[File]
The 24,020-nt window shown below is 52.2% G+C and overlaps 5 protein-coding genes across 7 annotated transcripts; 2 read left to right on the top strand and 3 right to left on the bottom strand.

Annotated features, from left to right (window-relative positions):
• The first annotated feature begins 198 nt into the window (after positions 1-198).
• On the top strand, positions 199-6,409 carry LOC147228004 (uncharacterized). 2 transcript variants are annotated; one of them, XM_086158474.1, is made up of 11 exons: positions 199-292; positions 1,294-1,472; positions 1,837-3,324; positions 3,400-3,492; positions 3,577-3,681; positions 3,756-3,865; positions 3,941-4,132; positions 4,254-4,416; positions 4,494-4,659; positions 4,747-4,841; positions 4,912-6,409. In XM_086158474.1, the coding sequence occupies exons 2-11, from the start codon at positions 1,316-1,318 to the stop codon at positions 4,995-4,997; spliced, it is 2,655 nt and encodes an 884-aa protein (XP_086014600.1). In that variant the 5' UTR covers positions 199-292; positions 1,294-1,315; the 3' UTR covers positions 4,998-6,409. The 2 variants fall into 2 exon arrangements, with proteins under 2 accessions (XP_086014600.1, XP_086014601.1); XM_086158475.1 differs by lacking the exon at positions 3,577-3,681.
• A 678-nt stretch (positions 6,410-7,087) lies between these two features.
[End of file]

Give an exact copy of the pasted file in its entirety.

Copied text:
The 24,020-nt window shown below is 52.2% G+C and overlaps 5 protein-coding genes across 7 annotated transcripts; 2 read left to right on the top strand and 3 right to left on the bottom strand.

Annotated features, from left to right (window-relative positions):
• The first annotated feature begins 198 nt into the window (after positions 1-198).
• On the top strand, positions 199-6,409 carry LOC147228004 (uncharacterized). 2 transcript variants are annotated; one of them, XM_086158474.1, is made up of 11 exons: positions 199-292; positions 1,294-1,472; positions 1,837-3,324; positions 3,400-3,492; positions 3,577-3,681; positions 3,756-3,865; positions 3,941-4,132; positions 4,254-4,416; positions 4,494-4,659; positions 4,747-4,841; positions 4,912-6,409. In XM_086158474.1, the coding sequence occupies exons 2-11, from the start codon at positions 1,316-1,318 to the stop codon at positions 4,995-4,997; spliced, it is 2,655 nt and encodes an 884-aa protein (XP_086014600.1). In that variant the 5' UTR covers positions 199-292; positions 1,294-1,315; the 3' UTR covers positions 4,998-6,409. The 2 variants fall into 2 exon arrangements, with proteins under 2 accessions (XP_086014600.1, XP_086014601.1); XM_086158475.1 differs by lacking the exon at positions 3,577-3,681.
• A 678-nt stretch (positions 6,410-7,087) lies between these two features.